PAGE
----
For the adventurous traveler: Find a BRBO or an Air BnB Rental in northeast Tucson, light up the BBQ and stock the fridge. You can take jeep tours, visit Biosphere 2 (highly recommend!), and hike in Sabino Canyon for picturesque hiking and nature-walks. This is the Arizona you see on postcards. Then stop by El Guero Canelo for a Sonoran-style hot dog.
For the luxurious traveler: Stay at Hacienda Del Sol in Tucson, right next to the Westin (also a good choice). The northeast side of Tucson is easily the most beautiful and it backs up to a gorgeous view of the Catalina mountain range. Also, there's the nearby La Encantada, home to the only designer-shopping in Tucson and some fantastic restaurants. I recommend North (get the chef's board), they've got an excellent happy hour and amazing northern italian food.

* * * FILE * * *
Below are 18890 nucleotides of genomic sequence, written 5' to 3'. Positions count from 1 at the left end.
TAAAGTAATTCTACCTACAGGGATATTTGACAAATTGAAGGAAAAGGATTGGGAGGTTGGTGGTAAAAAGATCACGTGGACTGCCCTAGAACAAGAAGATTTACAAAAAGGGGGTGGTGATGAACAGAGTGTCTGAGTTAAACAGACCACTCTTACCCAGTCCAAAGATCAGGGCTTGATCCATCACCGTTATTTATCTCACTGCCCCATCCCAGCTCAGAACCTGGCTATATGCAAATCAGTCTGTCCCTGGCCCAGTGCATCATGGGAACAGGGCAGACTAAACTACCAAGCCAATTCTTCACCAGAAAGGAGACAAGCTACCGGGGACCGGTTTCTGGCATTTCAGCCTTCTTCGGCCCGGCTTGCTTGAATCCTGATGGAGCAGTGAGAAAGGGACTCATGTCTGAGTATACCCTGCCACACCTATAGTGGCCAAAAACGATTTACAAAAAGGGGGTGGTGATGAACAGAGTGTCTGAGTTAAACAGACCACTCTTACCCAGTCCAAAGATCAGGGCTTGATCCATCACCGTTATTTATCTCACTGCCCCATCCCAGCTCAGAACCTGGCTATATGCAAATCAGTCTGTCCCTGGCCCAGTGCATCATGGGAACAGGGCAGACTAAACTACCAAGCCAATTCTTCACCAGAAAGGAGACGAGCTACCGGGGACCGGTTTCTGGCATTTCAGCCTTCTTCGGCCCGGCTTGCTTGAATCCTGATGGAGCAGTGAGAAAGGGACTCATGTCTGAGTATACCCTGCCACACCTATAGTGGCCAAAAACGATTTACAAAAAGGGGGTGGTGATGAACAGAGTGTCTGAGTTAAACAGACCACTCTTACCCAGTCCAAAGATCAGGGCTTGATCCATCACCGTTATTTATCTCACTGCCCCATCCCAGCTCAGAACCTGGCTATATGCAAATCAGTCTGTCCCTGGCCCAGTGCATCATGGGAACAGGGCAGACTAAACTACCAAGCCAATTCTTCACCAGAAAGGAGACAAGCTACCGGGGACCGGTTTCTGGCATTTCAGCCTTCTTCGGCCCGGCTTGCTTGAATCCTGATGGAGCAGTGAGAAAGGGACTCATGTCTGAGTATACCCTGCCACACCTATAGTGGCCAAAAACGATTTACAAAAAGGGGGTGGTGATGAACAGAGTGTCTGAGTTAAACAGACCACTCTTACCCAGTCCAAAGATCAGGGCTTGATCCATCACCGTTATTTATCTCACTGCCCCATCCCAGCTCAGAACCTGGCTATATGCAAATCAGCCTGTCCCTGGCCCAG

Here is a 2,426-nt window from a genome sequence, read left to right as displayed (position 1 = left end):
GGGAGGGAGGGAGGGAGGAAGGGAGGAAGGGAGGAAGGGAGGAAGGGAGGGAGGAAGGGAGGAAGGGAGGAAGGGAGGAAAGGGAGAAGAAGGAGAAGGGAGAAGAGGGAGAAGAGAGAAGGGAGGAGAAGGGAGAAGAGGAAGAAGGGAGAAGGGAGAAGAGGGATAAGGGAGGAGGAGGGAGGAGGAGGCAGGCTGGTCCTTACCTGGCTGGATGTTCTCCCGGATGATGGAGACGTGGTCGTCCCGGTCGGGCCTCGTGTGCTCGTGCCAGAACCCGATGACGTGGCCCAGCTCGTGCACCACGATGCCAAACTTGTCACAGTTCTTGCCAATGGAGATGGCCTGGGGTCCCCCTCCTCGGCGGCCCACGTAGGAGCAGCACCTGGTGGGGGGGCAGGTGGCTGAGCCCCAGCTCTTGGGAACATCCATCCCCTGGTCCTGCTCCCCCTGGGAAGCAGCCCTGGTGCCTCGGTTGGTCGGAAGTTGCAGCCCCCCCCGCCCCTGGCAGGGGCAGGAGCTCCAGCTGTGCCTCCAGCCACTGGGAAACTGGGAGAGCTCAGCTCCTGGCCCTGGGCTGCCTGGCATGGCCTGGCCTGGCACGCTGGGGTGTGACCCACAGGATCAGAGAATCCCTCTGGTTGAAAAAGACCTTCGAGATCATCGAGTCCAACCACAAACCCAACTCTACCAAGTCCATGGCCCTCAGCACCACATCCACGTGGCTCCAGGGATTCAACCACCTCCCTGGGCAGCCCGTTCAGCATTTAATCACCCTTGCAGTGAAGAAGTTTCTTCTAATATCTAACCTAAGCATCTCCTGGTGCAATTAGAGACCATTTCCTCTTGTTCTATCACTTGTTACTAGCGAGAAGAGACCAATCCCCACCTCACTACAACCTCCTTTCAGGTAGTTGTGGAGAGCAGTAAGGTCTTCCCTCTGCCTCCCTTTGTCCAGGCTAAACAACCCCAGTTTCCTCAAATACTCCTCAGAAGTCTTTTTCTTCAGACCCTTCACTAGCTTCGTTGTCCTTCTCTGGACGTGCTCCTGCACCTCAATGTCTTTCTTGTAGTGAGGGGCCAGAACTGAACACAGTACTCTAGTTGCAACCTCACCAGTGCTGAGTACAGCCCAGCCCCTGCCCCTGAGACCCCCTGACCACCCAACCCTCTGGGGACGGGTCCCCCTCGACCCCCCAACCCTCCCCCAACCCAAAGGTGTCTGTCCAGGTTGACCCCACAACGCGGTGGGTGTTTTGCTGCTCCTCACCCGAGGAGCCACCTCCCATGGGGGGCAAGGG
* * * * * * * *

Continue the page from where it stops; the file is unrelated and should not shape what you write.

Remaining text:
This pas weekend I had the opportunity to discover The Great Northwest. Well... part of it! Less the mountainous forested grandeur - thought we did admire it from afar - than the upbeat, yet quaint cityscapes offered by Seattle's polished (but still "hipster") neighborhoods, our experience wound up being a 30-something young professional's perspective of The Emerald City. We spent the majority of our time in the Northern neighborhoods of Seattle, Ballard and Fremont, which were both in their own way reminiscent of our neighborhood at home Silver Lake, Los Angeles. Though the overall sensation of the neighborhood is that of a more polished version of our Silver Lake sister-neighborhood, Ballard gets its character from the remainder of the fisherman's community it once was.